School days in England could be extended as part of ‘COVID catch up plan’

The Government is mulling over ideas to extend the school day by half an hour to help students recover from COVID disruptions.

Over the last year, the pandemic forced many of us to turn our homes into offices, and for students - schools. But, the combination of struggles provided by lockdowns andonline learning caused many English students to miss out on education. Now, the Government is considering extending the school day to make up for lost time.

The Government decides on ‘ COVID catch-up plan for schools’

Leaked proposals show that England’s government is discussing plans to extend the school day by half an hour to help students overcome any educational setbacks caused by the UK's lockdowns.

The government’s education recovery commissioner, Sir Kevan Collins, has drawn up a plan covering the ‘three Ts’ of time, teaching and tutoring.’ The project involves a new 35-hour week with 100 hours of extra schooling each year as well as plans to ramp up tutoring for five million students and professional development for teachers.

The report also suggests that students who cannot complete their A-levels on time may need an additional year of sixth-form.

The 56-page document, which was leaked by The Times, is expected to be published sometime before the summer holidays. But, the plan has run into opposition from the Treasury and Chancellor Rishi Sunak due to funding requirements of £15bn.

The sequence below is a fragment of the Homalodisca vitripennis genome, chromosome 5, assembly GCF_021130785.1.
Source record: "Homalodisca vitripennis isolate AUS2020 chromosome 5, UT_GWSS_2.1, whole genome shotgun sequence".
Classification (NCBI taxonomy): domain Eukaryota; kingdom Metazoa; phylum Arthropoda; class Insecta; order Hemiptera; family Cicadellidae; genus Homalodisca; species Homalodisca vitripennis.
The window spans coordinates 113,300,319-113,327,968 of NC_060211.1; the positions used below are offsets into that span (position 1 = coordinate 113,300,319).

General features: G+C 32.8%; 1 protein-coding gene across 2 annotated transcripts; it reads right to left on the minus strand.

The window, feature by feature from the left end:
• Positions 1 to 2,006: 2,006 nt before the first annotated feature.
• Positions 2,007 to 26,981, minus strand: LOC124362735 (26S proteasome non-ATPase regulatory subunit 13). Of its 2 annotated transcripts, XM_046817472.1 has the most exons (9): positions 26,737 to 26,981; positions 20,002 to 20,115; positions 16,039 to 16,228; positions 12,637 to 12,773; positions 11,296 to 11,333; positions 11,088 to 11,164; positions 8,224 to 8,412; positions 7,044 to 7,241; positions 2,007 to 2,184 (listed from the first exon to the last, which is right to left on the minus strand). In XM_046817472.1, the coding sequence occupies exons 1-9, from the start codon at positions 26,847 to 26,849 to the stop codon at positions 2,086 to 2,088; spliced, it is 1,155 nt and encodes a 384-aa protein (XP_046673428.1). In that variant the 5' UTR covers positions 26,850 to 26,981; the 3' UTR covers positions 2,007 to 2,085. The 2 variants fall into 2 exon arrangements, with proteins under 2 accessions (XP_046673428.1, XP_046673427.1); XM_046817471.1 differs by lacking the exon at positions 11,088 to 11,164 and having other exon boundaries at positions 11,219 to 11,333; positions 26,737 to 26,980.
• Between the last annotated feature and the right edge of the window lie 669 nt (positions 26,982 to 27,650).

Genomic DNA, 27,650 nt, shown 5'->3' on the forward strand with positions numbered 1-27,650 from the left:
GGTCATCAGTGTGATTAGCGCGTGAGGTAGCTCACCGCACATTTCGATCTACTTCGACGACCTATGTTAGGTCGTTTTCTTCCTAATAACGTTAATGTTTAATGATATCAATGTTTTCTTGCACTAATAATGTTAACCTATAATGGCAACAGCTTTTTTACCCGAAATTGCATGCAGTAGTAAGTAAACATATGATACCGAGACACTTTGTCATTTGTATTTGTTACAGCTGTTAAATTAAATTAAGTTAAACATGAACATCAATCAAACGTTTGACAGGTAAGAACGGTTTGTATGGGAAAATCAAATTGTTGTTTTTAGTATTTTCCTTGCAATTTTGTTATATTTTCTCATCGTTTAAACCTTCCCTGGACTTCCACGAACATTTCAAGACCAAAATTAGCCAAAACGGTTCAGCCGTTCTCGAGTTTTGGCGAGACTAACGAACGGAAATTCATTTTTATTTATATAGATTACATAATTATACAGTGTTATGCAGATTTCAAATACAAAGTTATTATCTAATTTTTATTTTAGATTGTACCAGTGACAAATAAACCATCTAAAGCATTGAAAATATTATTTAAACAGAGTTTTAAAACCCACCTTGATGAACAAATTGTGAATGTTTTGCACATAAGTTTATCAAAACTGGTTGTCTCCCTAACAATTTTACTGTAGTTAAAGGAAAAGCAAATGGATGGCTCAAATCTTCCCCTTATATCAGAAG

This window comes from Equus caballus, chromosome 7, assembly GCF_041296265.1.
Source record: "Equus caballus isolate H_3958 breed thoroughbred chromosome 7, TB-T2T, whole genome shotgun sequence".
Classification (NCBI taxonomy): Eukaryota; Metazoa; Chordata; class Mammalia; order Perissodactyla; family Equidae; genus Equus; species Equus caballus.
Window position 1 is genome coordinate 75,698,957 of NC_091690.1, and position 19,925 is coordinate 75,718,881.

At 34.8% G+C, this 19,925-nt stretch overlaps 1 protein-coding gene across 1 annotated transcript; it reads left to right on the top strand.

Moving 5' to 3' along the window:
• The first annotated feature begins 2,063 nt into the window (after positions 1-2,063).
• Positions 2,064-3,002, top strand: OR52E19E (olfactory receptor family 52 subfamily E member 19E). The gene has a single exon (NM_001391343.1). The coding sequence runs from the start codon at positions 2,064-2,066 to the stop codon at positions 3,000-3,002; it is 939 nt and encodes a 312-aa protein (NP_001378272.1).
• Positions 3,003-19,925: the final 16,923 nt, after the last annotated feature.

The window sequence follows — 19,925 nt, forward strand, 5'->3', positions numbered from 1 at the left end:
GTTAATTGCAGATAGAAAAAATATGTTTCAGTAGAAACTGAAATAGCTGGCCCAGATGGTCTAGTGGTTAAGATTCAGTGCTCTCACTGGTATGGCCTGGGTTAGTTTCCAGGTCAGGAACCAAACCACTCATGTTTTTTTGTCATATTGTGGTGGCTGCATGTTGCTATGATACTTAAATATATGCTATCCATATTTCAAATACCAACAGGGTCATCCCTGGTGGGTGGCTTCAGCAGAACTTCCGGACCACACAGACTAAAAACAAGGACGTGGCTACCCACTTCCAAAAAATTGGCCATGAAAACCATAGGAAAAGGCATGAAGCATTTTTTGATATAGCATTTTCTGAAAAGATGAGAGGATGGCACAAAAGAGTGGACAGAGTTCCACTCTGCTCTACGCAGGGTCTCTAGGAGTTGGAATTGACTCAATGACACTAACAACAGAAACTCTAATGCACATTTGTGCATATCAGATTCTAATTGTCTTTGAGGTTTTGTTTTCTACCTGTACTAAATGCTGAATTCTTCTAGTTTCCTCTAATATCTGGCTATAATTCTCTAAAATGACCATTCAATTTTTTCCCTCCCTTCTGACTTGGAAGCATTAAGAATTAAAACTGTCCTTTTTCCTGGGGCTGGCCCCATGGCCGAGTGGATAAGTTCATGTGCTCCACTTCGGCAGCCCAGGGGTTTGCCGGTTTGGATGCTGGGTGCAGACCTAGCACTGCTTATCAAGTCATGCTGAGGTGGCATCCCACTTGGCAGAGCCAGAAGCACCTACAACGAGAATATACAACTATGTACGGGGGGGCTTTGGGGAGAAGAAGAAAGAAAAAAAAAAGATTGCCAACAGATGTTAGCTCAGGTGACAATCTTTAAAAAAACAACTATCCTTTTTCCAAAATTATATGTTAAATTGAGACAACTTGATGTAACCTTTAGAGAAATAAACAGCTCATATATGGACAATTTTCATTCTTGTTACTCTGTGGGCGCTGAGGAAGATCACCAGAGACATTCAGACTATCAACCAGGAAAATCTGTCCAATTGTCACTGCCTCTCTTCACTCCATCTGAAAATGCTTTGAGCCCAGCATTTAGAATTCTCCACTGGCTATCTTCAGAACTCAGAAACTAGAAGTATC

Other proposals include extending the school hours from 8am to 5 or 6pm, with the additional time being allocated to voluntary extra-curricular activities. But, Collins has argued that making the additional time voluntary will unintentionally exclude the students who need it most. He explained:

The more voluntary things are, the less likely they’re going to get to the hard to reach bits of your community.

Is extending school hours the best course of action?

Collins’ report revealed that England had the most prolonged closures of schools and universities in Europe combined throughout the pandemic. Many students missed as much as 23 weeks of class, highlighting a need to make up for fallbacks in education.

However, a study published last week by a University of Cambridge academic concluded that schools in England that had extended their hours only provided ‘modest improvements’ to student performance and that perhaps the budget would be better spent on a different method.

The British Psychological Society has suggested that instead of extending hours in the classroom, the extra time and money would be better spent on giving children opportunities to socialise and engage in mentally stimulating activities such as music, crafts and sports as these activities were also largely removed from routines during lockdowns. Vivian Hill, vice-chair of the British Psychological Society’s educational and child psychology division explained: 'If the school day is to be extended, it’s important that we don’t just fill those extra hours with more and more formal teaching sessions.'

Children don’t have to be sat at desks in a classroom to learn. Giving them space to play sports, paint, try different crafts and socialise will all lead to learning and the development of important life skills.
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